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Too many All-Stars this year? Pshaw! Not enough!

Jul 11, 2011, 4:36 PM EDT

Participant

The dominant All-Star conversation for the past 48 hours or so has been about how there are too many of them. What with all of the substitutions and everything, there are 84 or 85 guys who can count them All-Stars, and that’s an outrage, right?

Maybe not!  Because according to Bill and The Common Man of The Platoon Advantage, historically speaking this may be low:

However, the truth is that that’s not out of line with where the All Star Game has been in the past. After all, there are almost twice as many teams playing today as there were in 1933, when the All Star Game debuted. Rosters are larger, and the changing nature of the bullpen means that more pitchers have been deemed worthy All Stars. We looked on Baseball Reference.com into every All Star Game from 1933-2010, to see exactly how much the term “all star” gets devalued when 84 players are so honored in 2011.

You’ll have to click through for the analysis, but as is always the case, TPA makes it worth your time.

Now: if they can explain how so many All-Stars — if not problematic on the merits of their selection — can possibly make the game halfway decent. Because that’s the real problem here.

But hey, we’re halfway there!

  1. halladaysbiceps - Jul 11, 2011 at 4:42 PM

    Here’s a novel idea. Let’s make every major league player an All-Star. Then, whoever wants to play in the game, we select those players based on a ping-pong lottery system. That way, everyone gets an award and is happy, just like they do in the little leagues for the last few years. There are no losers. Everyone is a winner.

    It’s basically no less fair/scientific then they do it now.

    • The Common Man - Jul 11, 2011 at 4:44 PM

      Again, the data suggests that the happy world you imagine where there were fewer winners and players just had to deal with not being picked, simply didn’t exist. Sorry to burst your bubble.

      • halladaysbiceps - Jul 11, 2011 at 4:54 PM

        On a different subject, Common Man, will you be watching the home run derby tonight? If so, did you perform a statistical analysis on who id likely to win? My money is on Bautista. Who do you think?

      • The Common Man - Jul 11, 2011 at 4:56 PM

        My money is on there being lots of baseballs becoming souvenirs, a bunch of little kids getting out-jumped for fly balls by awkward 13 year olds in the outfield, and me slitting my wrists after the 40,000th back by Chris Berman. Good times.

  2. elmaquino - Jul 11, 2011 at 4:42 PM

    Not really about the number of All-Stars per se, but the way they are selected is a totally messed up system. Fans have slotted in their favorite Yankees for years, but now the managers are messing up (See Bochy, Bruce). The one player per team thing is dumb, too.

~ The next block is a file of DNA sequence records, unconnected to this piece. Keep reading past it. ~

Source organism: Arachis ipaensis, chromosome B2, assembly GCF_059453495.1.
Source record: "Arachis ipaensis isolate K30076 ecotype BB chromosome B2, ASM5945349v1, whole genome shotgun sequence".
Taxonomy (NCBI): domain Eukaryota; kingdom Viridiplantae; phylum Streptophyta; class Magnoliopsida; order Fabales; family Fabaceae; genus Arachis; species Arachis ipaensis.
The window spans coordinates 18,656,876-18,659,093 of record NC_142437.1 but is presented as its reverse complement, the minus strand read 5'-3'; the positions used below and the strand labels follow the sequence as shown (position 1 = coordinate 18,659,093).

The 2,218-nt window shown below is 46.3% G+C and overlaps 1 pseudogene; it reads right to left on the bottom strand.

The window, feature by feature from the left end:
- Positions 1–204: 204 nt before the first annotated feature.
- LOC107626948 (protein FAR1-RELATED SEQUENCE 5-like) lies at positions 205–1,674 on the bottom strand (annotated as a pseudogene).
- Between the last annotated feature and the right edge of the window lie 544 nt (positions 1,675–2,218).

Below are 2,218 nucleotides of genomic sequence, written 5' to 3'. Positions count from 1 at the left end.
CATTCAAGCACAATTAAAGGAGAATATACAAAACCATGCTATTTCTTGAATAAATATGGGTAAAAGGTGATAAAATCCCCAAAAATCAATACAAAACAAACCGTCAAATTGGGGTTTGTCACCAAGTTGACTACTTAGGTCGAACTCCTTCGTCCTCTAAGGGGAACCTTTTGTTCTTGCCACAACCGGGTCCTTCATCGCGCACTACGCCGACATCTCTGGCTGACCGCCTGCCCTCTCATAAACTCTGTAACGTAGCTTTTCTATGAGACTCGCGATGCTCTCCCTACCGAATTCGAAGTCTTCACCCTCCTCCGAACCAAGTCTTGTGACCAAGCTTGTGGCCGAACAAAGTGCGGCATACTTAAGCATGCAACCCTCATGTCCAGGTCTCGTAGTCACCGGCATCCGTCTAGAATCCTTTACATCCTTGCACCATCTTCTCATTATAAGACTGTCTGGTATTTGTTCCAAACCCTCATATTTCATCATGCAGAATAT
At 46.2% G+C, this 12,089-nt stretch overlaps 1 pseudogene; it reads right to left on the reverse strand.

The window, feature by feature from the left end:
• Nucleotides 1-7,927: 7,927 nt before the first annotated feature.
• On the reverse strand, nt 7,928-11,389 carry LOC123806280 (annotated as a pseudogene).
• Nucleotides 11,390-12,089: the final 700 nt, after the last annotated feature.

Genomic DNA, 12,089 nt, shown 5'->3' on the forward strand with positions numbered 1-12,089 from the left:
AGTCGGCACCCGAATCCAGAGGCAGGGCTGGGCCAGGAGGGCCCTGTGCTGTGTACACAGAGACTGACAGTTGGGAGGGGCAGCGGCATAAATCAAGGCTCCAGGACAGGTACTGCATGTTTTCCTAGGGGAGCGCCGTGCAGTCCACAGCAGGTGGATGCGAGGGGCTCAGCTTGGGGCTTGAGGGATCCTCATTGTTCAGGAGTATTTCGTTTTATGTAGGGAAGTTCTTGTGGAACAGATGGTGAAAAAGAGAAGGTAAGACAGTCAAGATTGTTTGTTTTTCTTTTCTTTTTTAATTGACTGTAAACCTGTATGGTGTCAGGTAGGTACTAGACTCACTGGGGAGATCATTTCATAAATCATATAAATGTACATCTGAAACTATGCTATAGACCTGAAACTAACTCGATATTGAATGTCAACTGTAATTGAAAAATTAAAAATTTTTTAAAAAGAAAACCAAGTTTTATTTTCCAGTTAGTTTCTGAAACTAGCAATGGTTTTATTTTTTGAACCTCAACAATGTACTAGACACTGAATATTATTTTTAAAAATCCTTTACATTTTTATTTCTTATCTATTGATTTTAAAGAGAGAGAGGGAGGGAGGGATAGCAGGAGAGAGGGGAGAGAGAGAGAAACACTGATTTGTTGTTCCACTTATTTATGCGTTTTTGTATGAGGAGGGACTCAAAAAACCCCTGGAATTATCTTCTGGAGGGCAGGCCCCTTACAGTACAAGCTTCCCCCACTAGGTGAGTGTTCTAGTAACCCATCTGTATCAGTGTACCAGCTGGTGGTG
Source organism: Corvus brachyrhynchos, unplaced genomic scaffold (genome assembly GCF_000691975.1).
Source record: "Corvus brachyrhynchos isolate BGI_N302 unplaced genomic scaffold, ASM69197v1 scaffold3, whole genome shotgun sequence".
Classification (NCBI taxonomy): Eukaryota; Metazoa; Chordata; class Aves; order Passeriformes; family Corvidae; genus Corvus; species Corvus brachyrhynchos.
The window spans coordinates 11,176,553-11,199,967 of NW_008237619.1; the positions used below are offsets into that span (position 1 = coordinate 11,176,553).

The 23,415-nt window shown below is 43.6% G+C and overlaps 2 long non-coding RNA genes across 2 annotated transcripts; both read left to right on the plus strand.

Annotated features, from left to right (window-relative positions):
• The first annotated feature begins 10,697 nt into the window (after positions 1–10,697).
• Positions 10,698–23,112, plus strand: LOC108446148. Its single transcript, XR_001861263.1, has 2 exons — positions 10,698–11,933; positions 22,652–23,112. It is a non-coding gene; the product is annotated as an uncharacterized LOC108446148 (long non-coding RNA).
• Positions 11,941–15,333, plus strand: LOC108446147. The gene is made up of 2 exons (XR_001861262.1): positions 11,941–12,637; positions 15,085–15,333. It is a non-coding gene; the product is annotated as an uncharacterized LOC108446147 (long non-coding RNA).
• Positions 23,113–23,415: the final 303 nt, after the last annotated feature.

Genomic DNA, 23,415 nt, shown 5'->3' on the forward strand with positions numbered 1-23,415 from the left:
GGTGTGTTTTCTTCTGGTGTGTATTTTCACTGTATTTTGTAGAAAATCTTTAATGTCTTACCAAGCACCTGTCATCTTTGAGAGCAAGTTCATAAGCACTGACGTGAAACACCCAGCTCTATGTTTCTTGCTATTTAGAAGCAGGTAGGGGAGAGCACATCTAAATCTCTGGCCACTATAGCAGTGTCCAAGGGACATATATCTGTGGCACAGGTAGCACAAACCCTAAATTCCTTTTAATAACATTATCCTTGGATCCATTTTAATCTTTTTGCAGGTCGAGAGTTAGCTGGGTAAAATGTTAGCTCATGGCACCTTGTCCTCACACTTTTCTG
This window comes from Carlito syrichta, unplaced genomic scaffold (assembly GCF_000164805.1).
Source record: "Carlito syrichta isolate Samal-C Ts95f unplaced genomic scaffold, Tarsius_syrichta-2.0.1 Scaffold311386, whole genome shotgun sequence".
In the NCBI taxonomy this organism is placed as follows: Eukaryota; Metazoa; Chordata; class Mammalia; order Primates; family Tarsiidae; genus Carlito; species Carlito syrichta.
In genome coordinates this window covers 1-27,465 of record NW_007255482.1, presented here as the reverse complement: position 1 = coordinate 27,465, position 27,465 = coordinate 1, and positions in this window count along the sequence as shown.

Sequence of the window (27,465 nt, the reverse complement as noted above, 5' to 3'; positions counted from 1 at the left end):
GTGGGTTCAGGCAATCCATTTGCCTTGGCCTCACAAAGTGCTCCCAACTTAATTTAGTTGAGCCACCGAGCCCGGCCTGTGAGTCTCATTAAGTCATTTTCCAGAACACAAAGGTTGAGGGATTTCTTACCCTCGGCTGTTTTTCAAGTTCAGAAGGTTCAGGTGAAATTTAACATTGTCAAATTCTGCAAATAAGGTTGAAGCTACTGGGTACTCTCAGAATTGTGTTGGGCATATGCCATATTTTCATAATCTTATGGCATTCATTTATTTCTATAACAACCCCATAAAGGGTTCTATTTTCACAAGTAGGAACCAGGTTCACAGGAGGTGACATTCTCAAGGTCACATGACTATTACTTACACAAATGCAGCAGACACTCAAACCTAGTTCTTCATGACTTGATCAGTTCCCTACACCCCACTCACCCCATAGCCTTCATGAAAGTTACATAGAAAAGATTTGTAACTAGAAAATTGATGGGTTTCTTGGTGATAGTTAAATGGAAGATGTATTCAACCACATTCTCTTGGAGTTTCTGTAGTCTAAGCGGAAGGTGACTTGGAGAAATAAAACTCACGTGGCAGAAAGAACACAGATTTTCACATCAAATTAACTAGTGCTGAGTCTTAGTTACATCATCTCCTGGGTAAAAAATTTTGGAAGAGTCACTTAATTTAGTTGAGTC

http://bit.ly/oysESA

    • clydeserra - Jul 11, 2011 at 4:56 PM

      I really like the one player per team rule. The only people “all-star” really means anything to are kids and whoever pays and receives the bonuses.

      We should keep the one player per team rule….for the kids.

      • The Common Man - Jul 11, 2011 at 4:57 PM

        You know…for the kids.

  3. skerney - Jul 11, 2011 at 4:43 PM

    Or we could just listen to a frothing Olbermann scream “Vogelsong? Not All Star!!” He sounds like my little niece when I turned on Nick Jr instead of sesame street and she screamed “NOT ELMO!”

    • The Common Man - Jul 11, 2011 at 4:44 PM

      That method seems scientifically rigorous! Let’s do it!

  4. spudchukar - Jul 11, 2011 at 4:45 PM

    Still seeing Scott Rolen in the NL starting line-up with his .241/.276/.675 with 5 HRs gives one pause.

    • The Common Man - Jul 11, 2011 at 4:48 PM

      Cal Ripken was at .240/.270/.324 in 2001 when he got the start. And he hit a homer. Seems like an ok thing to do for a guy who should be a Hall of Famer in a few years.

      • skerney - Jul 11, 2011 at 4:53 PM

        Mike Schmidt was elected starting 3B in 1989 and was hitting .203. Oh yeah, he was also retired.

      • Utley's Hair - Jul 11, 2011 at 5:15 PM

        Michael Jack was also a Hall of Famer in waiting who was NOT retired for most of the season during the ASG voting.

      • halladaysbiceps - Jul 11, 2011 at 5:21 PM

        Hair, in fairness, Schmidt retired in May, but I remember the fans kept voting for him anyways. I look at it objectively. He was not an All-Star that year just like Derek Jetter is an All-Star this year.

        This is coming from one of the greatest Mike Schmidt fans of all time.

  5. natstowngreg - Jul 11, 2011 at 5:46 PM

    How much would it cost you to get an official Certificate of All-Stardom, signed by Bud Selig?

    $200? $100? $50? No, you can get it for the low low price of $19.95. And if you call in the next 5 minutes, you can get a handsome wood-grain frame and a dozen Sham-Wows for free!

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